When he eventually returned to Copenhagen, Thomas Bartholin proved committed to furthering anatomical teaching at the University of Copenhagen and he had a major impact on his students, among whom were other distinguished Danish anatomists such as Nicolaus Steno (1638–86). Another distinguished alumnus of Copenhagen was his own son, Caspar the Younger, who, as Persaud notes, ‘described the greater vestibular glands of the female genital tracts and the duct of the sublingual salivary gland’. He was thus the first to describe the ‘Bartholin’ gland.
Thomas Bartholin, Cista Medica Hafniensis (Copenhagen, 1662), plate of the Anatomy House and Theatre in Copenhagen.
Morten Fink-Jensen rightly calls Thomas Bartholin’s tenure of Professor of Anatomy at the University of Copenhagen ‘a golden age in the history of Danish medicine’. This was not only due to his many ground-breaking publications but also because he was instrumental in developing the Anatomy House at the University of Copenhagen. The genesis for the project came in 1621, when the university acknowledged the need for an anatomical theatre, but it was delayed due to internal quarrels between the barber-surgeons and the medical faculty. However, the appointment of Simon Paulli (1603–80) as Professor of Anatomy, Surgery and Botany in 1639 revivified the plan and in the early 1640s a structure which had previously been used as a library of the university was repurposed, following the building of a new library building in 1643. The ground floor of the old library building became the anatomical theatre and, once the books were moved out from the first floor, it too was developed to house the university’s anatomical collections. Paulli announced the arrival of the ‘Domus Anatomica’ by holding the first public dissection there in Copenhagen in March 1645.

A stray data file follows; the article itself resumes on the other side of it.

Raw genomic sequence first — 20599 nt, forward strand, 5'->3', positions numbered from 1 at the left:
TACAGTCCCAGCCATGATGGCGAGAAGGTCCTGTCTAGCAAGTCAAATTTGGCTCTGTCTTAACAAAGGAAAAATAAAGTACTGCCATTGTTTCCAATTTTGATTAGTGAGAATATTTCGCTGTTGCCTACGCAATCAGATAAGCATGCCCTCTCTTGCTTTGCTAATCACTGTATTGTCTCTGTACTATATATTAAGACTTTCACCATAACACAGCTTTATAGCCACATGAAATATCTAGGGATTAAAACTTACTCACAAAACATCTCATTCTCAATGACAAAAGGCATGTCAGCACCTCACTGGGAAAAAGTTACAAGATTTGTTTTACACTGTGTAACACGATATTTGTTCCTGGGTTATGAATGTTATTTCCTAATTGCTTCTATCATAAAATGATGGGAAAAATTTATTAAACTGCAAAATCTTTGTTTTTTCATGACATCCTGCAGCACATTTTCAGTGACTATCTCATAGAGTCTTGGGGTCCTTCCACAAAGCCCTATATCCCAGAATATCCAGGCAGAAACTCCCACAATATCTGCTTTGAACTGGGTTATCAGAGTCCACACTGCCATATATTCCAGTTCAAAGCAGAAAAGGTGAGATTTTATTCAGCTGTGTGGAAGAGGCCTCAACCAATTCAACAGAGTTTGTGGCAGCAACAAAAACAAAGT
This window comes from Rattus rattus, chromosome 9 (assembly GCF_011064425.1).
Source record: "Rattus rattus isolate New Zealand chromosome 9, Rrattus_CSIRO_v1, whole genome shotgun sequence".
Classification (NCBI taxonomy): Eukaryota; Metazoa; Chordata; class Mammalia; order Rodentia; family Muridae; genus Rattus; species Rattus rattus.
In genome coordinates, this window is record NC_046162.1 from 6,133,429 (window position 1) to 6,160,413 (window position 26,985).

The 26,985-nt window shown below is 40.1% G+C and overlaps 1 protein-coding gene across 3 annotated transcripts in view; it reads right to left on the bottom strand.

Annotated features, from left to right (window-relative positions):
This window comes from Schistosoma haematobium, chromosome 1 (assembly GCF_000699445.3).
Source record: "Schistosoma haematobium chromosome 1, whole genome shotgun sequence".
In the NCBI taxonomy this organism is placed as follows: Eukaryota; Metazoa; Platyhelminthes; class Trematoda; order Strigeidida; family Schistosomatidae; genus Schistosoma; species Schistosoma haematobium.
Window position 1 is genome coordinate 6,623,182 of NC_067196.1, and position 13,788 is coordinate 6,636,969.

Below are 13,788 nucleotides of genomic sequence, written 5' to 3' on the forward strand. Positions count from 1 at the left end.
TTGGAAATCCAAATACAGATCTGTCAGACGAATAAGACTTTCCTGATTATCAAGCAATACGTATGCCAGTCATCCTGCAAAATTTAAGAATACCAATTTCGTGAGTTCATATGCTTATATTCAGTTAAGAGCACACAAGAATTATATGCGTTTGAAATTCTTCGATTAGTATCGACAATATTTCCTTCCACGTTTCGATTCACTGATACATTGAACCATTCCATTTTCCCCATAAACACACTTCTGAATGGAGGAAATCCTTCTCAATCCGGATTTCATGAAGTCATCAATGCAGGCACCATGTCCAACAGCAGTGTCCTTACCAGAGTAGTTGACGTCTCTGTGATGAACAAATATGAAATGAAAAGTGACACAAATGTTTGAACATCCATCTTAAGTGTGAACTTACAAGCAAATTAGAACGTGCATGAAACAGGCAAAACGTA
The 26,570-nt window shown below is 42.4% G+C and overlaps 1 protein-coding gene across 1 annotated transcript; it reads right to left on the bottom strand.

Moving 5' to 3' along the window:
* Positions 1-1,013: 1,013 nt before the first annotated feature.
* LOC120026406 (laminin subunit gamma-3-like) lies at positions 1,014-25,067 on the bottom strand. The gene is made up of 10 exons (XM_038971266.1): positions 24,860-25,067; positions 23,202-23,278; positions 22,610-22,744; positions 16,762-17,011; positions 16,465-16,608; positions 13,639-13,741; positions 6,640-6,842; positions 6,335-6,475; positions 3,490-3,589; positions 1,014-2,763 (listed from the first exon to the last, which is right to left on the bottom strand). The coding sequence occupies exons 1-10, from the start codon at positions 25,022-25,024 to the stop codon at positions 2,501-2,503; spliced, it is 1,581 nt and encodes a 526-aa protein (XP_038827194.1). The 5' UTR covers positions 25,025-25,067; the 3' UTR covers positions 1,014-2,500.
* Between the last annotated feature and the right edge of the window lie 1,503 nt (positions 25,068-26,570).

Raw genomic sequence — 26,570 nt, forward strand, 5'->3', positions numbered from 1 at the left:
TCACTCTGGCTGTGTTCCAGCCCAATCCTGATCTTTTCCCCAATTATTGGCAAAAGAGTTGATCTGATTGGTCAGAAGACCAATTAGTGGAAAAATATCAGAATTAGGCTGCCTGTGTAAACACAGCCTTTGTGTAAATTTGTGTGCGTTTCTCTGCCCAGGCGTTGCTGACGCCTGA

Thomas Bartholin provides the following description of the Anatomy House:
‘Through the first door, on the right, we are brought into a preparation room where corpses are made ready on a rectangular revolving table by an anatomist and his assistant. There is a stove there to prevent the dissectors’ hand being pinched by the intense winter cold, and beside this a tiny room containing a case and a table, so that the anatomist can store away his instruments, gather himself together in this out-of-the-way corner, and dress properly before a public demonstration.
The second door, adjacent to the first, faces on to a kitchen, in which bodies are washed before dissection and, once the demonstrations are ended, the flesh is stripped from their bones so that these may be united to form a skeleton. For this purpose they have to erect a huge stove to provide a fireplace, and in the corner is situated a vast copper cauldron, in which the bones are boiled. There is another door, too, which gives access from this kitchen to the preparation room; through it the corpses are carried, so that there is no need to pass across the entrance-hall with them.